The Patriot Act continues to wreak its havoc on civil liberties. Section 213 was included in the Patriot Act over the protests of privacy advocates and granted law enforcement the power to conduct a search while delaying notice to the suspect of the search. Known as a “sneak and peek” warrant, law enforcement was adamant Section 213 was needed to protect against terrorism. But the latest government report detailing the numbers of “sneak and peek” warrants reveals that out of a total of over 11,000 sneak and peek requests, only 51 were used for terrorism. Yet again, terrorism concerns appear to be trampling our civil liberties.
Ron Wyden, a Senator from Oregon, has been one of the most influential and significant champions of Americans’ embattled 4th Amendment rights in the digital age. Recall that it was Sen. Wyden who caught Director of National Intelligence, James Clapper, lying under oath about government surveillance of U.S. citizens.
Mr. Wyden continues to be a courageous voice for the public when it comes to pushing back against Big Brother spying. His latest post at Medium is a perfect example.
Here it is in full:
Shaking My Head
The government will dramatically expand surveillance powers unless Congress acts
Last month, at the request of the Department of Justice, the Courts approved changes to the obscure Rule 41 of the Federal Rules of Criminal Procedure, which governs search and seizure. By the nature of this obscure bureaucratic process, these rules become law unless Congress rejects the changes before December 1, 2016.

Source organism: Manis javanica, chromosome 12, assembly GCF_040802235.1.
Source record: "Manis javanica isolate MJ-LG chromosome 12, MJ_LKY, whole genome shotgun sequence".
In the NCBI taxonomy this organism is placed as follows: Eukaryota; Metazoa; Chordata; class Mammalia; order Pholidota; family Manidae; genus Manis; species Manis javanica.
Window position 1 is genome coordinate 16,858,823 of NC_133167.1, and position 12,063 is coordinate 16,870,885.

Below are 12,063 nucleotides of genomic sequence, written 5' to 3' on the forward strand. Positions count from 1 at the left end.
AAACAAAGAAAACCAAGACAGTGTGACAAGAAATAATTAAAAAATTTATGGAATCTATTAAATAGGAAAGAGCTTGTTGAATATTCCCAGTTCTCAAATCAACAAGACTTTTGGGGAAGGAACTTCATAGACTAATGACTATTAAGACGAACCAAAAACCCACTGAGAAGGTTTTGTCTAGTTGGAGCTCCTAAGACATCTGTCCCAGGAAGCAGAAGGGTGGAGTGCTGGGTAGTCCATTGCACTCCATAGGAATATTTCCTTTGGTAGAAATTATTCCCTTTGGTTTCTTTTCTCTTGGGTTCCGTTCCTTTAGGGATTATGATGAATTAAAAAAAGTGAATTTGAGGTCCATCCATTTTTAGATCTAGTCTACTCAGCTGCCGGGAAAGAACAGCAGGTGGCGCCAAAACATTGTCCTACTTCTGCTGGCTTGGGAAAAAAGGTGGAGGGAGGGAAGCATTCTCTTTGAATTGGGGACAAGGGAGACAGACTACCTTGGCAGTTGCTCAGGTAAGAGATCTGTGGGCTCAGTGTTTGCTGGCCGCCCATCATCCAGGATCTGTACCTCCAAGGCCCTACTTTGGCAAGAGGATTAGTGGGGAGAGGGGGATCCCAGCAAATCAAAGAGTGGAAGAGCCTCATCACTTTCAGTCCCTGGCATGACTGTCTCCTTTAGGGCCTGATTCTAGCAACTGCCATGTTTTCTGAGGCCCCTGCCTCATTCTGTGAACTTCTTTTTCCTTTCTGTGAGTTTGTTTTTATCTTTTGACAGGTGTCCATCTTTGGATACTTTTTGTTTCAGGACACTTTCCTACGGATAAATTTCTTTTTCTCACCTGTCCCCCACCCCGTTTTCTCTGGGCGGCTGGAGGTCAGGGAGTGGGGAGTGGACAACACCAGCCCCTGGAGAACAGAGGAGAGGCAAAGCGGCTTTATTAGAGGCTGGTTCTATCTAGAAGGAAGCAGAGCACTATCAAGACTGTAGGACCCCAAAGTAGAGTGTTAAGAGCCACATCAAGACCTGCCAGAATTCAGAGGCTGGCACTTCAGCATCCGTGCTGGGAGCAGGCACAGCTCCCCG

Today I, along with my colleagues Senators Paul from Kentucky, Baldwin from Wisconsin, and Daines and Tester from Montana, am introducing the Stopping Mass Hacking (SMH) Act (bill, summary), a bill to protect millions of law-abiding Americans from a massive expansion of government hacking and surveillance. Join the conversation with #SMHact.
What’s the problem here?
For law enforcement to conduct a remote electronic search, they generally need to plant malware in?—?i.e. hack?—?a device. These rule changes will allow the government to search millions of computers with the warrant of a single judge. To me, that’s clearly a policy change that’s outside the scope of an “administrative change,” and it is something that Congress should consider. An agency with the record of the Justice Department shouldn’t be able to wave its arms and grant itself entirely new powers.
Let’s get into the details
These changes say that if law enforcement doesn’t know where an electronic device is located, a magistrate judge will now have the the authority to issue a warrant to remotely search the device, anywhere in the world. While it may be appropriate to address the issue of allowing a remote electronic search for a device at an unknown location, Congress needs to consider what protections must be in place to protect Americans’ digital security and privacy. This is a new and uncertain area of law, so there needs to be full and careful debate. The ACLU has a thorough discussion of the Fourth Amendment ramifications and the technological questions at issue with these kinds of searches.